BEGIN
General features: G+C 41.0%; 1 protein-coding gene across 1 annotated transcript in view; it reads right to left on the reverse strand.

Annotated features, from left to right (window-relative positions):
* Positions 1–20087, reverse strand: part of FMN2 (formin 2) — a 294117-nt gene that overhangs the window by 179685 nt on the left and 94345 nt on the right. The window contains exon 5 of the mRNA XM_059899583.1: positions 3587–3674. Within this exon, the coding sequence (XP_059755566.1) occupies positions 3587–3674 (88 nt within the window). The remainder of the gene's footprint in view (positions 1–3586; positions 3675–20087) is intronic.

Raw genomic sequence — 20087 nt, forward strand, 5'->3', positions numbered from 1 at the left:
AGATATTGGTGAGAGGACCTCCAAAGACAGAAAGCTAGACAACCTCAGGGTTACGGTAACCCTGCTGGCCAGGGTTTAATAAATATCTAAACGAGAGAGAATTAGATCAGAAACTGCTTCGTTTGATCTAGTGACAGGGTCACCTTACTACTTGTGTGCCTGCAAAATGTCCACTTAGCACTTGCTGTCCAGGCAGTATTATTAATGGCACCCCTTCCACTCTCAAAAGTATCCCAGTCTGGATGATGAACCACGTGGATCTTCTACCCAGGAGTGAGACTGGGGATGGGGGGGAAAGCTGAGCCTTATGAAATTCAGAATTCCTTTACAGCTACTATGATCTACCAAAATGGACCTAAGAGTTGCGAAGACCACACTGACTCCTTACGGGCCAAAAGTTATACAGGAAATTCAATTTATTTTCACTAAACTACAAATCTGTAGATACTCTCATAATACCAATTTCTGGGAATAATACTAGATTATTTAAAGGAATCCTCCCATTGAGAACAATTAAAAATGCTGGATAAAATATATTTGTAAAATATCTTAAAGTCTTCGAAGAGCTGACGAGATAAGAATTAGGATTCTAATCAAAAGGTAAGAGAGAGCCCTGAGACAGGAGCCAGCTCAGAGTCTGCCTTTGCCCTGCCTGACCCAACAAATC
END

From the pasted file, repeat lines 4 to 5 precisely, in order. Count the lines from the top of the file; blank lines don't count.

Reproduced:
Raw genomic sequence — 20087 nt, forward strand, 5'->3', positions numbered from 1 at the left:
AGATATTGGTGAGAGGACCTCCAAAGACAGAAAGCTAGACAACCTCAGGGTTACGGTAACCCTGCTGGCCAGGGTTTAATAAATATCTAAACGAGAGAGAATTAGATCAGAAACTGCTTCGTTTGATCTAGTGACAGGGTCACCTTACTACTTGTGTGCCTGCAAAATGTCCACTTAGCACTTGCTGTCCAGGCAGTATTATTAATGGCACCCCTTCCACTCTCAAAAGTATCCCAGTCTGGATGATGAACCACGTGGATCTTCTACCCAGGAGTGAGACTGGGGATGGGGGGGAAAGCTGAGCCTTATGAAATTCAGAATTCCTTTACAGCTACTATGATCTACCAAAATGGACCTAAGAGTTGCGAAGACCACACTGACTCCTTACGGGCCAAAAGTTATACAGGAAATTCAATTTATTTTCACTAAACTACAAATCTGTAGATACTCTCATAATACCAATTTCTGGGAATAATACTAGATTATTTAAAGGAATCCTCCCATTGAGAACAATTAAAAATGCTGGATAAAATATATTTGTAAAATATCTTAAAGTCTTCGAAGAGCTGACGAGATAAGAATTAGGATTCTAATCAAAAGGTAAGAGAGAGCCCTGAGACAGGAGCCAGCTCAGAGTCTGCCTTTGCCCTGCCTGACCCAACAAATC